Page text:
NB    I am not authorised to give financial advice and none is included in the pack.

        The pack is for guidance only and is not advice.  I accept no responsibility for anything that anything anyone does or does not do as a result of reading or using the pack, unless I have accepted instructions to advise.

A version of this pack and more AE and employment related  pension documents with explanatory footnotes (not included in the above) are available in Kelly’s Legal Precedents 21st edition with the 2015 supplement: see the link below.

http://www.lexisnexis.co.uk/store/uk/Kellys-Legal-Precedents-21st-Edition-and-CD/product

 

2       short explanation of automatic enrolment (AE) for employers and their workers

 

why and what?

The government wants to make a workplace pensions available to everyone and has introduced automatic enrolment (AE).  The Pensions Act 2008 requires all employers to enrol employees and other workers automatically into a pension scheme.  There is no exception for small employers, but there is for the low paid. 

This leaflet is written in general terms and does not deal with every detail of the law.  It explains some of the jargon and summarises what employers must do and how AE affects their employees.  The law is mostly in the Pensions Act 2008 and Occupational and Personal Pension Schemes (Automatic Enrolment) Regulations 2010.  More information can be obtained from the sources listed at the end of this note.

 

who?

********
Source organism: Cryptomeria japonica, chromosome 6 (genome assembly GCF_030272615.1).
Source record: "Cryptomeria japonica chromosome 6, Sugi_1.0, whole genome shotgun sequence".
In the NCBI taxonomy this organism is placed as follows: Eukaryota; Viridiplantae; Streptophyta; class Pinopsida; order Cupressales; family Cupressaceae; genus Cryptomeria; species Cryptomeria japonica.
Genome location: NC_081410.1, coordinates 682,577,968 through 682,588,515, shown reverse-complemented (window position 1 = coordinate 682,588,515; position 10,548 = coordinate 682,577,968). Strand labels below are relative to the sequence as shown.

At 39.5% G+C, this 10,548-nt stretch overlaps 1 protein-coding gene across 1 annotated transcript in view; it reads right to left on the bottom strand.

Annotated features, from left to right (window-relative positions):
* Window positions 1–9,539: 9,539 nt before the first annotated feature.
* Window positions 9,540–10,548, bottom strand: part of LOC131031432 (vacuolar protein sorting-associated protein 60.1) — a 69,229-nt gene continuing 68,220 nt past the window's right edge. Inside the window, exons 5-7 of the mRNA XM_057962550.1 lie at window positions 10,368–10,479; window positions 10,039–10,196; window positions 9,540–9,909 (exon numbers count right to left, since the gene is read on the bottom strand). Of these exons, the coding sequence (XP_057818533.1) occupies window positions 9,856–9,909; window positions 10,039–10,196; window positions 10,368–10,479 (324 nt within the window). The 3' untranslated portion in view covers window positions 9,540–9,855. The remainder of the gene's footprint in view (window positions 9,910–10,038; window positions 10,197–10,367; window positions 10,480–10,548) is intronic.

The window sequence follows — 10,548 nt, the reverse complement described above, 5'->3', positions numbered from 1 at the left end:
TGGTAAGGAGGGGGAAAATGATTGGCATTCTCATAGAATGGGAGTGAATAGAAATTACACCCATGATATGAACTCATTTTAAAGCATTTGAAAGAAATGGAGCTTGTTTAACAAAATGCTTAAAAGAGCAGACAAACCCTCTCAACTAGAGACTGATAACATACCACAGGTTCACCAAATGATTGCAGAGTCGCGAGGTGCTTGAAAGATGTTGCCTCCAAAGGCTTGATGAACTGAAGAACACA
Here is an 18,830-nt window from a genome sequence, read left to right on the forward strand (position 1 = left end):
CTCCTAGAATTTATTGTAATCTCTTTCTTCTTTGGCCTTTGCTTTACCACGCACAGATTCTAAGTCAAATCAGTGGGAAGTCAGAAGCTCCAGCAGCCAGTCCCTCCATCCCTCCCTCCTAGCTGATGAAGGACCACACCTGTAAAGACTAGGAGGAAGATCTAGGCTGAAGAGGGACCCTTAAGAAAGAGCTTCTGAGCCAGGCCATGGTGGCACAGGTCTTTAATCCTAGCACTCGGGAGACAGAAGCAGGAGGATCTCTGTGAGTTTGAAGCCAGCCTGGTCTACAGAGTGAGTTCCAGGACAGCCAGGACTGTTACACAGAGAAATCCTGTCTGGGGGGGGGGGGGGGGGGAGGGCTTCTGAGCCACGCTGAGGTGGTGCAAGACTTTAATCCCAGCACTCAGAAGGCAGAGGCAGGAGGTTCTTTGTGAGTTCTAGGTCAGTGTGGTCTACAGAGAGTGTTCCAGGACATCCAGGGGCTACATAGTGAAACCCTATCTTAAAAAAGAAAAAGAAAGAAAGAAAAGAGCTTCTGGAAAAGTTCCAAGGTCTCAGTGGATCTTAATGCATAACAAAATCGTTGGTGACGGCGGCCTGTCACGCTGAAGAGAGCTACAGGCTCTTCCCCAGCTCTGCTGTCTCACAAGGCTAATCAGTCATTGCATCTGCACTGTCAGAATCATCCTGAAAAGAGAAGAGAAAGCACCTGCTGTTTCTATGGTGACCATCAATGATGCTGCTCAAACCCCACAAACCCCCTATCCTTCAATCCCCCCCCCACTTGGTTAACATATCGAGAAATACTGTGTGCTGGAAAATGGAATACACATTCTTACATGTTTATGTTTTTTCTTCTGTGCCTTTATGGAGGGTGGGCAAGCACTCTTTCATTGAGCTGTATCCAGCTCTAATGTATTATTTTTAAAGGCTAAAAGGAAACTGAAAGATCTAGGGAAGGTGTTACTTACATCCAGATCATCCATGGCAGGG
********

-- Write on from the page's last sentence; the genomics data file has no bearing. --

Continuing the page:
1      AE applies to “jobholders”.  This means every person, who works ordinarily in GB for an employer under a contract, if she or he is aged at least 22 and under the state pension age and who is paid over £10,000 pa.  It does not apply to independent contractors and professional advisers.

 

when?

2      AE is being introduced in stages and started with the largest employers on 1 October 2012.  Every employer has a “staging date”.  Employers who at 1 October 2012 had thirty or fewer jobholders in its PAYE scheme as at 1 April 2012 will have staging dates from 1 June 2015 to 1 April 2017 depending mainly on the employer’s PAYE reference number.  The staging dates for employers who first pay PAYE income after 1 April 2012 and before 1 October 2017 will be later.  From 1 February 2018 AE will apply to all employers.

3      Each jobholder’s “automatic enrolment date” is day on which she or he starts employment with an employer, which has reached its staging date, if the employee meets the criteria in 1 above.  If those criteria are not met, it will be the first date on which they are met.  The employer can defer a jobholder’s automatic enrolment date for up to three months.

 

how much

4      The present rates of contribution are shown in this table.  Columns A are the rates if qualifying earnings are used to calculate the contributions.  Columns B are the rates if contributions are calculated on total earnings.

 

before October 2017

from October 2017

from October 2018

 

A

B

A

B

A

B

employer

1%

1%

2%

2%

3%

3%

employee

1%

1%

3%

3%

5%

4%

total

2%

2%

5%

5%

8%

7%

5      The default minimum contributions are based on qualifying earnings.  Qualifying earnings are the band of annual earnings from £5,824 to £42,385, which are the 2015/16 lower and upper earnings limits for national insurance contributions.  The earnings band is expected to remain linked to these limits.  There are three alternative ways of calculating earnings, of which the simplest is to pay contributions on the whole of the employee’s earnings shown in column B above.